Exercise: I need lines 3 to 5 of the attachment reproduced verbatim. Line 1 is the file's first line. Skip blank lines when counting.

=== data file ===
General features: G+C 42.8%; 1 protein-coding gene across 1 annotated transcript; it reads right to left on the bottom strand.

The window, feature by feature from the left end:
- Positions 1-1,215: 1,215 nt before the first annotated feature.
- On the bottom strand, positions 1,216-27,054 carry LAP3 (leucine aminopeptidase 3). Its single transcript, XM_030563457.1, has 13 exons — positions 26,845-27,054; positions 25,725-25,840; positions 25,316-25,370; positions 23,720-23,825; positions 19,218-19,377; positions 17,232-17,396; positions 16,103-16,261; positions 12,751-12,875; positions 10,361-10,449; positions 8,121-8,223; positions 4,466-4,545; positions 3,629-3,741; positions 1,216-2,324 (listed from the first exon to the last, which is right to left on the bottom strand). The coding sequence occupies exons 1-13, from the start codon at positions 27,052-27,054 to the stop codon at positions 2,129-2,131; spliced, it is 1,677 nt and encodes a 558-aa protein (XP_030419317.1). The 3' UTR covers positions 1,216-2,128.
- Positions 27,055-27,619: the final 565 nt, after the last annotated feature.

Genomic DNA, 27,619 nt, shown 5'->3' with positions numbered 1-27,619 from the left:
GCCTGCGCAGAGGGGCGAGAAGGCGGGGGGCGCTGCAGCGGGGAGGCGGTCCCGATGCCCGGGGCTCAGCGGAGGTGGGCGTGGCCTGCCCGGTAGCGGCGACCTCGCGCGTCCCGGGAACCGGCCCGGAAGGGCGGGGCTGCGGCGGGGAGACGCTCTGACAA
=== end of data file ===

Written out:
- Positions 1-1,215: 1,215 nt before the first annotated feature.
- On the bottom strand, positions 1,216-27,054 carry LAP3 (leucine aminopeptidase 3). Its single transcript, XM_030563457.1, has 13 exons — positions 26,845-27,054; positions 25,725-25,840; positions 25,316-25,370; positions 23,720-23,825; positions 19,218-19,377; positions 17,232-17,396; positions 16,103-16,261; positions 12,751-12,875; positions 10,361-10,449; positions 8,121-8,223; positions 4,466-4,545; positions 3,629-3,741; positions 1,216-2,324 (listed from the first exon to the last, which is right to left on the bottom strand). The coding sequence occupies exons 1-13, from the start codon at positions 27,052-27,054 to the stop codon at positions 2,129-2,131; spliced, it is 1,677 nt and encodes a 558-aa protein (XP_030419317.1). The 3' UTR covers positions 1,216-2,128.
- Positions 27,055-27,619: the final 565 nt, after the last annotated feature.